Politics in India
Raman, As, Contemporary Review
THE number 13 has played a crucial role in the rise and fall of the Bharatiya Janata Party, BJP for short, which rules India today. This right-wing nationalist party, committed self-confessedly to pro-Hindu activist agenda, is in the unenviable position of being one against all other parties, with secular pretensions. Sensibly the BJP has temporarily put its ideology on the shelf to be able to function smoothly as the dominant partner in the 24-ruling-party coalition.
In 1996 the BJP-led coalition headed by Atal Behari Vajpayee remained in power only for 13 days. Again, in 1998, it came to power, but exactly after 13 months, was voted out by the slenderest margin on record: just one vote. In 1999 it fought the 13th General Election, entered the 13th Parliament (Lok Sabha) triumphantly and formed the Government on October 13. Will the alchemy of 13 keep the party in power for 13 years? Apparently yes, with the Congress, its main rival, out of its way. It is indeed tragic that the 115-year-old party, once the most popular and respected, now electorally decimated and politically discredited, lies irredeemably low.
The BJP with 182 seats in Parliament has a total tally of 300 plus, its coalition partners contributing the balance. The rise of the BJP has been phenomenal, not because of its growing strength, but because of the declining popularity of the Congress which in public perception is the captive of the Nehru-Gandhi clan. The BJP had only two seats in the 1984 Parliament. Today its strength has gone up to 182. In contrast, the Congress which ruled India unchallenged for 45 out of 52 years since Independence has been fading out dismally since the assassination of Rajiv Gandhi in 1991. Even while he was in the thick of the campaign, there were pointers to his party's rout in the 1991 General Election. His assassination triggered a pro-Congress wave on compassionate grounds. Even so, the Party did not have a working majority in the 1991 Parliament. How PV Narasimha Rao, the new Congress Prime Minister, survived for the full-five year term is a sordid and despicable chapter in India's parliamentary history. In his ti me, among the political parties, the Congress had the lowest moral rating. Since 1996 it has been sliding downhill. Its tally in the present parliament is the lowest ever: 112.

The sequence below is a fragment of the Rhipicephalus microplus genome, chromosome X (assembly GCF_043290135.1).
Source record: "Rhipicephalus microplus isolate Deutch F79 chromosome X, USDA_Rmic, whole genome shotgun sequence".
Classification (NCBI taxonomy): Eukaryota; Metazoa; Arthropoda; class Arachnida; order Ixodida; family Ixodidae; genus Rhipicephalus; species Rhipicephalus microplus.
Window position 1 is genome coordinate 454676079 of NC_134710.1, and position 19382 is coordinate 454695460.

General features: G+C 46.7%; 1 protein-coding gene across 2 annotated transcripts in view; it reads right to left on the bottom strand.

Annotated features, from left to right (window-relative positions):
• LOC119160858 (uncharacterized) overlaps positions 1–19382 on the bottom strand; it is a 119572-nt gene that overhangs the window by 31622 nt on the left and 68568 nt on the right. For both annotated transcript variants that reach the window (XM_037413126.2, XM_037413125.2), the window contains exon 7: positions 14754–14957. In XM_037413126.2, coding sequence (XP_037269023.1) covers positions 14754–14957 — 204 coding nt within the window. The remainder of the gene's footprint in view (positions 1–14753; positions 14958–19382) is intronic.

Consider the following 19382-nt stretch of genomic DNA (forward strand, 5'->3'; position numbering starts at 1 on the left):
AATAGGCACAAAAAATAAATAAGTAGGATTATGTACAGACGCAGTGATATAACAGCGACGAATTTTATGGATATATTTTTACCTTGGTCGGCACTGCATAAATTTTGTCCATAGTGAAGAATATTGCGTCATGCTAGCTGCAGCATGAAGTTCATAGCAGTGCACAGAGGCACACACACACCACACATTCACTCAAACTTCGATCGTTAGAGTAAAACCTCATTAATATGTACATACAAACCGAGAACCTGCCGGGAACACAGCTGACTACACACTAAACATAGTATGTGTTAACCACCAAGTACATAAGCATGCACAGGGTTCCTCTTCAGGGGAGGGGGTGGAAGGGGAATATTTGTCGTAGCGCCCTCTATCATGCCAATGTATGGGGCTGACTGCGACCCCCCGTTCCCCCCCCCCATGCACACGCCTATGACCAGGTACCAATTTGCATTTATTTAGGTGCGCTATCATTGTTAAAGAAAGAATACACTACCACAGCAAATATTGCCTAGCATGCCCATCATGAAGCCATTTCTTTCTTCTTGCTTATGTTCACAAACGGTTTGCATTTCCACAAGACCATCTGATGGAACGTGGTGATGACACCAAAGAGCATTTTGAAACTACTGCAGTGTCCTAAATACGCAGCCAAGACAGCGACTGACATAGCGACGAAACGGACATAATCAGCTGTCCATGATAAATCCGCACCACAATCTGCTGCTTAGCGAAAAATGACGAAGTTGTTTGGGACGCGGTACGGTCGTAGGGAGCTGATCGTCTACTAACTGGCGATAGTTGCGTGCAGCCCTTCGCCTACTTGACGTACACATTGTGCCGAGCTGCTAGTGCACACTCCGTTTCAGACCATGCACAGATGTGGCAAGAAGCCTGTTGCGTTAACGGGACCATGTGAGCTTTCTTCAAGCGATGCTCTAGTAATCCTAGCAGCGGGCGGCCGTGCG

The Congress sadly has not learnt its lesson, nor will it ever. It has a future only when it sheds its atrophying Nehru-Gandhi cult which the voters have demolished. The Congress has tasted power for so long that, out of office, it feels it has no role to play. Indeed it is a pity that the party which was once a haloed symbol of democratic culture and which had such a stunning track record during the freedom struggle has reduced itself to such a miserable state. Apparently it is mightily pleased with itself playing the humiliating role of a feudal relic of the court culture of the Nehru-Gandhi royalty. There can be no other explanation of its abject submission to the arrogant and authoritarian overlordship of Sonia Gandhi, Rajiv's Italian widow, and her two children, daughter Priyanka, and son Rahul, all being projected as Prime Ministers-in-waiting. Given an opportunity, the Congress will waste no time installing her and her two children as not only its leaders for life but as leaders of the nation and the Government. How sad that the party which was once the voice of the nation is today too tightly controlled by the central authority of the Nehru-Gandhis to articulate whatever is left of its democratic and Nationalist ethos. However, one of the most significant post-poll developments is the political polarisation into the democratic, cadre-based BJP and the dynastic, leader-based Congress. The so-called Third Front, in the absence of support from parties other than its sponsors, those two noisy anachronisms, the pro-Moscow Communist Party of India and the pro-Beijing Communist Party of India (Marxist), will remain a non-starter. …